Industry Weekly


Culinary legend Hubert Keller never stops moving forward

Hubert Keller has remade the restaurant rules for decades in Vegas, San Francisco and beyond.

Photo: Jon Estrada

There are dozens of world-famous chefs operating restaurants on the Las Vegas Strip, yet it’s easy to understand which ones are real pioneers. Hubert Keller is the epitome of the word “visionary,” having remade the restaurant rules for decades in Vegas, San Francisco and beyond.

When “California cuisine” had taken hold in San Francisco in the ’80s, Keller’s Fleur de Lys distinguished itself with a healthy dose of innovation blended into a classic French approach. Seemingly small moves like writing the menu in English, putting female servers in the dining room—believe it or not, it wasn’t happening much back then—and installing vegetarian menus turned out to be game-changers.

In Las Vegas, he was the first to put a DJ booth in a restaurant at what is now Fleur at Mandalay Bay, and more famously, Keller started the gourmet burger trend on the Strip with the excellent and fun Burger Bar. It’s no wonder that when he recently returned to Top Chef, chef-testants couldn’t wait to express respect and admiration. “It’s the same respect I had and still have for my mentors, the people who were on top of the game in their time,” he says.

Keller, who is currently filming new episodes of his PBS show Secrets of a Chef in Las Vegas and around the world, says innovation and inspiration comes with knowledge and experience. “Instead of spending time trying to figure out what comes next—which is where people very often are failing because they end up copying something that just pops up—try to step back. Be yourself. And figure out with your guests and employees what you can do better. Where is that trigger that will lead you to something new? That is when you become the leader.”

You were a big part of the most recent season of Top Chef, where you reopened Fleur de Lys in San Francisco for one last meal in which the contestants tried to re-create your famous food. That must have been an emotional experience. For me and my wife it was very personal. One of the producers who had been with the show since the beginning was part of the first-ever episode, which was filmed at Fleur de Lys in San Francisco. They finally decided to come back to California for this season, so she calls me up after all these years and said she would like to film an episode at the restaurant. I said great, but the restaurant has been closed for a year already! She was very sorry she didn’t know, but it was good news. The last night when we closed the restaurant, everyone said it was a celebration better than a New Year’s Eve party, so after talking on the phone we thought about that and decided we could reproduce that closing. It was a lot of work to [put things back together] but very exciting to have it all on film. It’s probably the best souvenir you can have. And the ratings for that episode were through the roof.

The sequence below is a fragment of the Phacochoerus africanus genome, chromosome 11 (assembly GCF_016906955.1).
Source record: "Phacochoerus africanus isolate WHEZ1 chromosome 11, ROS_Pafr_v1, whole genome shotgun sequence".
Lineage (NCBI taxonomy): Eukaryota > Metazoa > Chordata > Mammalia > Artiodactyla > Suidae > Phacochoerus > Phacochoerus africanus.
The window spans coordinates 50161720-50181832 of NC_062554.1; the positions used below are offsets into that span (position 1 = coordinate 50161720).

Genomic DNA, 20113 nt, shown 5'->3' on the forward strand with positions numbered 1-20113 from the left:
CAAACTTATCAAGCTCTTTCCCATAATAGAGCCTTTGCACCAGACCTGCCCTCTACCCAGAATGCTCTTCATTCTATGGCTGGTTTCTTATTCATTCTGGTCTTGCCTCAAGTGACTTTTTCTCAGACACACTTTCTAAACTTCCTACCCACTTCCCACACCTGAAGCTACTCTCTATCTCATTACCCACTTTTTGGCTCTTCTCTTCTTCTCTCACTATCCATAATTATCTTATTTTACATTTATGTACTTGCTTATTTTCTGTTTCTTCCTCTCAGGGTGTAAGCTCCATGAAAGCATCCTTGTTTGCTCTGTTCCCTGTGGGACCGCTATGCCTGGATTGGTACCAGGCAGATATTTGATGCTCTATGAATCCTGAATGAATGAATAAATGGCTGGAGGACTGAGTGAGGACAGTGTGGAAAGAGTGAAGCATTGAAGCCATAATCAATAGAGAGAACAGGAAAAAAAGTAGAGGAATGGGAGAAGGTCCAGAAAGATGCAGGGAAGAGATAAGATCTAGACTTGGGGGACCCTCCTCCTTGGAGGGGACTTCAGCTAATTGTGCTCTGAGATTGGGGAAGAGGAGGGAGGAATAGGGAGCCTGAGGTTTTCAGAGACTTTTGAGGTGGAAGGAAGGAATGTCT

What’s it like to be around so many young chefs, like those on Top Chef, who show so much admiration for you and what you’ve accomplished? I don’t like to talk that much about myself, but yes, it’s really nice. I just did some events in Cancun and in Maui for Food & Wine and the James Beard Foundation and working those events with younger chefs, I’m on a stage where I don’t think about much, but those young chefs are looking at me, and I’m being introduced as a legend, and it’s strange because I’m not dead yet, right? (Laughs) I feel like I’m the same age. But getting that respect, that back-of-the-house satisfaction, it makes me feel really good. Even the winner of Top Chef this year said his highlight of the show was cooking at Fleur de Lys and asking me questions about how those dishes, how we came up with them. That makes me feel good.

You made many moves in San Francisco that were very influential. How do you decide when and how to make changes to your restaurants? The process is probably not to try too hard to figure out what’s next. ... When we took over Fleur de Lys in San Francisco, a very upscale, French, white-tablecloth restaurant, we were the first in the U.S. to introduce a vegetarian tasting menu. Every restaurant had a tasting menu, but we wanted to set up a beautiful vegetarian menu so those people could have the same experience as every guest at the table. It was really just listening and trying to understand the customer. You have a party of five, why would you punish one person with rice and broccoli? Today it sounds like nothing special but in those days no one would even touch it. Instead of trying to figure out what someone else came up with, you concentrate your energy on that, stepping back, looking at where you are and who are your guests, finding the need. There’s always something new out there, and it’s not a home run every time you try but at least you are trying to be different.

Has it surprised you how dining has become a pivotal part of the entertainment experience in Las Vegas? I would say no. I used to go to Vegas way before I actually had a restaurant here. We used to do field trips a couple times a year to see the chefs and restaurants and the experience. I could sense, like when I first came to California, that I was in a spot where it was happening. And that it was not just a trend, but it was going to be here to stay. It’s been a very quick evolution in Las Vegas to a real restaurant city. Twelve years later, I’m still here, going strong, and just as excited if not more than before.

Photo of Brock Radke

Brock is an award-winning writer who has been documenting life in Las Vegas for 20 years. He currently leads entertainment ...

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